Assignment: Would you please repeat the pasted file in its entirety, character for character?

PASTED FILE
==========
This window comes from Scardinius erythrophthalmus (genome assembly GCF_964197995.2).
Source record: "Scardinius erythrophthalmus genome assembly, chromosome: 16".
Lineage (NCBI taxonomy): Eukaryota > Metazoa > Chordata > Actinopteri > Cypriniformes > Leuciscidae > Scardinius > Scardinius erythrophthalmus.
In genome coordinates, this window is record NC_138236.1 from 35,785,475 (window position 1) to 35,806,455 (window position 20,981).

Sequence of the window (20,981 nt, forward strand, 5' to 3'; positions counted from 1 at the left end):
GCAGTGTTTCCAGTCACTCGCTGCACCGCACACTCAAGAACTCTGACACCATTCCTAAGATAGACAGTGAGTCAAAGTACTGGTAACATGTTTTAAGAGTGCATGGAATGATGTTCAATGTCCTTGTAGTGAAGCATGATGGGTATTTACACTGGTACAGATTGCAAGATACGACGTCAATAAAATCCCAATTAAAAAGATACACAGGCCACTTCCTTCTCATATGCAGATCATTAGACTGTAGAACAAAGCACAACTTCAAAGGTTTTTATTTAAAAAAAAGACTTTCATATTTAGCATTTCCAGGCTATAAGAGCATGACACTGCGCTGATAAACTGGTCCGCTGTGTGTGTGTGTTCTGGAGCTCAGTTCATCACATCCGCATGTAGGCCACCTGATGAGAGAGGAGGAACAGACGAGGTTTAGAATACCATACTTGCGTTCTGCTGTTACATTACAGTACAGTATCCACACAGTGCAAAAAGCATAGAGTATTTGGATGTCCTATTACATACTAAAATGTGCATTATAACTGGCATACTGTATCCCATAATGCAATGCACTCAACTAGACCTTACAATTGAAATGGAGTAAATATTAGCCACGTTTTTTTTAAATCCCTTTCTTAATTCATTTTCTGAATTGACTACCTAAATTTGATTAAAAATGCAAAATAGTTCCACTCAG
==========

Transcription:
This window comes from Scardinius erythrophthalmus (genome assembly GCF_964197995.2).
Source record: "Scardinius erythrophthalmus genome assembly, chromosome: 16".
Lineage (NCBI taxonomy): Eukaryota > Metazoa > Chordata > Actinopteri > Cypriniformes > Leuciscidae > Scardinius > Scardinius erythrophthalmus.
In genome coordinates, this window is record NC_138236.1 from 35,785,475 (window position 1) to 35,806,455 (window position 20,981).

Sequence of the window (20,981 nt, forward strand, 5' to 3'; positions counted from 1 at the left end):
GCAGTGTTTCCAGTCACTCGCTGCACCGCACACTCAAGAACTCTGACACCATTCCTAAGATAGACAGTGAGTCAAAGTACTGGTAACATGTTTTAAGAGTGCATGGAATGATGTTCAATGTCCTTGTAGTGAAGCATGATGGGTATTTACACTGGTACAGATTGCAAGATACGACGTCAATAAAATCCCAATTAAAAAGATACACAGGCCACTTCCTTCTCATATGCAGATCATTAGACTGTAGAACAAAGCACAACTTCAAAGGTTTTTATTTAAAAAAAAGACTTTCATATTTAGCATTTCCAGGCTATAAGAGCATGACACTGCGCTGATAAACTGGTCCGCTGTGTGTGTGTGTTCTGGAGCTCAGTTCATCACATCCGCATGTAGGCCACCTGATGAGAGAGGAGGAACAGACGAGGTTTAGAATACCATACTTGCGTTCTGCTGTTACATTACAGTACAGTATCCACACAGTGCAAAAAGCATAGAGTATTTGGATGTCCTATTACATACTAAAATGTGCATTATAACTGGCATACTGTATCCCATAATGCAATGCACTCAACTAGACCTTACAATTGAAATGGAGTAAATATTAGCCACGTTTTTTTTAAATCCCTTTCTTAATTCATTTTCTGAATTGACTACCTAAATTTGATTAAAAATGCAAAATAGTTCCACTCAG